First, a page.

Citrus > Cold Hardy Citrus

Cross of coldhardy citrumelo and quite coldhardy pomelo

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--- Quote from: Ilya11 on May 01, 2017, 04:12:07 AM ---Do we know what happened to this interesting hybrid?
I has not be able to find any further information on it.
In  leaf freeze resistance tests it was shown to have a similiar or even better hardiness than US119.

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I think this is an interesting question, if it should be possible to cross a quite cold hardy pomelo like e.g.bloomsweet with an very coldhardy citrumelo/Citrange like 5*, Dunstan or  Morton, to get better and bigger fruit than Citrange/citrumelo and perhaps little less cold hardiness - did you meanwhile get an answer Ilya ? Anyone else or is someone already working at this subject ?
best regards Frank

I planted a Bloomsweet close to a Dunstan citrumelo with the very intention of possibly making this cross in the future.

It will still be a long time until they grow big enough to fruit though.

The Bloomsweet is moderately close up against the house, on a south-facing brick wall, in a warm sunny spot that I thought would be most optimal to plant something that was going to be kind of marginal in this climate (Olympia, WA, zone 8a). So far the Bloomsweet is managing to survive.

I'm guessing probably around 55 to 70 percent of the seeds in Dunstan citrumelo are nucellar, meaning the percent of seedlings that could turn out to be hybrids is smaller.
The percent of nucellar seed could even turn out to be something more like 85 percent.

I just quickly looked up one reference that says the percent of zygotic seeds in Swingle citrumelo ranged from 9.3 to 17.7.
It could be higher for Dunstan citrumelo, but I believe Dunstan and Swingle originated as siblings, if I'm remembering correctly.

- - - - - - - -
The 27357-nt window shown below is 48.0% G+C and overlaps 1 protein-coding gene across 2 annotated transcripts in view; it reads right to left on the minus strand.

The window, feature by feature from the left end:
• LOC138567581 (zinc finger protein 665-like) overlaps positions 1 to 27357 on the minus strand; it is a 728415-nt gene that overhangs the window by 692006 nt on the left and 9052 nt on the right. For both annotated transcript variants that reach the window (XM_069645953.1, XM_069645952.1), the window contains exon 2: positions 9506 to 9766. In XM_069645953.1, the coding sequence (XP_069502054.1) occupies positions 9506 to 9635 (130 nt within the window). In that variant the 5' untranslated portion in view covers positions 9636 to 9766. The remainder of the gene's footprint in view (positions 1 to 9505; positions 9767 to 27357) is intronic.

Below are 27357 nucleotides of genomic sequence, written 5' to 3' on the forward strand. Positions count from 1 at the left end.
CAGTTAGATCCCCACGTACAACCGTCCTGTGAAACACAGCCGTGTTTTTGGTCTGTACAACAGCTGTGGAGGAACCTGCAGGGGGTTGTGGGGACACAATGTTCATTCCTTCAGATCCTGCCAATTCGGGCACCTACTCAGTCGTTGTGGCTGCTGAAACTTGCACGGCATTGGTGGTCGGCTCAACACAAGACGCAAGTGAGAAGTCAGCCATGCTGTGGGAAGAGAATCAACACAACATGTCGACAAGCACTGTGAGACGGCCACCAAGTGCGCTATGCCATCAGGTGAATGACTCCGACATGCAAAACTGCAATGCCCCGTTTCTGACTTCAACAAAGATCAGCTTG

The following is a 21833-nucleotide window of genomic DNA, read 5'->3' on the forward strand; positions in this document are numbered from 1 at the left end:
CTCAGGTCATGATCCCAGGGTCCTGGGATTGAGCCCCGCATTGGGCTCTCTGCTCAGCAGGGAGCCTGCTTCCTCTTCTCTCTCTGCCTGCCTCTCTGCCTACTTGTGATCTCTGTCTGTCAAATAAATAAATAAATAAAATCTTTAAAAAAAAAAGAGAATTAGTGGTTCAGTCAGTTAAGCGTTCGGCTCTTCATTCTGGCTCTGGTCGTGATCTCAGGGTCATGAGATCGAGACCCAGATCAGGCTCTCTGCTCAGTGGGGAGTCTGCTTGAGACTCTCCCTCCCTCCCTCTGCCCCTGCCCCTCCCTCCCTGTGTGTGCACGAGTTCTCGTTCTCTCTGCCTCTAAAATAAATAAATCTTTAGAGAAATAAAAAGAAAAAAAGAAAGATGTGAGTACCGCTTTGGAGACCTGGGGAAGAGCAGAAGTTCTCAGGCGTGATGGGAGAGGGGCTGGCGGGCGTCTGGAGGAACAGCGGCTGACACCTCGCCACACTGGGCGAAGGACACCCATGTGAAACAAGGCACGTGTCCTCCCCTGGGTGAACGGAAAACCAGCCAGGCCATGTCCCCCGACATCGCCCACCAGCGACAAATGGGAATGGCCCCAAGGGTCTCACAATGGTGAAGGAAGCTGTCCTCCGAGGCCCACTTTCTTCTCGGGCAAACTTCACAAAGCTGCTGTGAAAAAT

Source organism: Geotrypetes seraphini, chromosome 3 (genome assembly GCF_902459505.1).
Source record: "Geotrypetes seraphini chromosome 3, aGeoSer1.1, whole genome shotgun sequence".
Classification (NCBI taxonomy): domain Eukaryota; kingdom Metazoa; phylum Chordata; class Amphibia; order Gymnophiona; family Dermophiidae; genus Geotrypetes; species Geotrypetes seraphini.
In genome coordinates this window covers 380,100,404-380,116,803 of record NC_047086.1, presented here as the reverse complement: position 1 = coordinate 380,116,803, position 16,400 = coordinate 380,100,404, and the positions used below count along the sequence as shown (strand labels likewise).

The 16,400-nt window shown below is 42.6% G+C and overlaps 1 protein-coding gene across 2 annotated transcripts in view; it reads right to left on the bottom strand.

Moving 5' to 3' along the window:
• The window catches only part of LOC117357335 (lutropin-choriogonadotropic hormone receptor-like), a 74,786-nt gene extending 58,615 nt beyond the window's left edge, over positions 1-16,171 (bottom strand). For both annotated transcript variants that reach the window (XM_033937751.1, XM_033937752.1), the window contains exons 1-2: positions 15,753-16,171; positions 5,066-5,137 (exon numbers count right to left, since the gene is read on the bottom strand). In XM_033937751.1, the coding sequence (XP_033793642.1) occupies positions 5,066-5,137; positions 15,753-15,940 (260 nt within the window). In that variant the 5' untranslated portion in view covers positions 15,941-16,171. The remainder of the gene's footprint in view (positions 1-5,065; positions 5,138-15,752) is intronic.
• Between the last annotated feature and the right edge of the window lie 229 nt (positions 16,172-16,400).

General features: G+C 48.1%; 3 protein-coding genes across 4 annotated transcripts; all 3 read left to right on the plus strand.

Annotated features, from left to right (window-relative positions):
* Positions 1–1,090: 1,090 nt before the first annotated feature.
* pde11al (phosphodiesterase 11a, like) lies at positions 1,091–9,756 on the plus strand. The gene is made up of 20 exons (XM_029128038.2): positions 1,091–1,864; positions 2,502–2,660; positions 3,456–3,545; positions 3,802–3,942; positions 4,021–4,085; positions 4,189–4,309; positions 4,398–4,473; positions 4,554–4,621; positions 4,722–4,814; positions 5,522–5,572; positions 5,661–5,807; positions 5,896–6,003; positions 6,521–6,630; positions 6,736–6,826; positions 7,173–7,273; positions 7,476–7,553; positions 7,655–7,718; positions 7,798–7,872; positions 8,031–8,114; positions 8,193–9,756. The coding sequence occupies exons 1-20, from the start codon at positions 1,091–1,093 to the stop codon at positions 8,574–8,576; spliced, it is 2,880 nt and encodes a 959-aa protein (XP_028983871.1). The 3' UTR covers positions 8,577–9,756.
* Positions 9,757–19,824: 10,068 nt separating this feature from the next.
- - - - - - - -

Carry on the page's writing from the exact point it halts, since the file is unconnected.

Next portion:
No idea what it is for Bloomsweet. The original parents of Bloomsweet are believed to be Kunenbo (which would likely be similar to Satsuma, at 90 percent nucellar) and pomelo, which are fully zygotic seedlings.

A variety with a very high percentage of nucellar seeds means it will be more difficult to use it as the female parent in making hybrid crosses, since most of the seeds will turn out to be genetic clones of the fruit parent, and you can't immediately tell which offspring seedlings are actual hybrids. In the absence of some identifying trait, at least. One common identifying trait that has often been used is if the offspring from a parent with normal leaves displays trifoliate leaf shape. Then they immediately discard all the seedlings with normal leaves, even though a portion of them could turn out to be hybrids as well.

I believe a Bloomsweet x Dunstan citrumelo cross could turn out to be very promising. A Dunstan citrumelo is not that far away from being edible (from what I've read), and I believe just one more cross is all it would take. The Bloomsweet is also supposed to be just a little bit insipid and could probably benefit from the stronger level of flavor from the Dunstan citrumelo.
Then, after making the first cross, I would grow a bunch of seeds from the hybrid and see if any turned out to have improved fruit quality from the first generation hybrid. Sometimes genes can get mixed around again, recessive genes can express themselves and certain dominant genes can get eliminated. (referring to sexual recombination from self-pollination)
That's what I would do.

The downside is, in these northerly climates which we are in, the time between a small plant and getting it to finally fruit can be very long.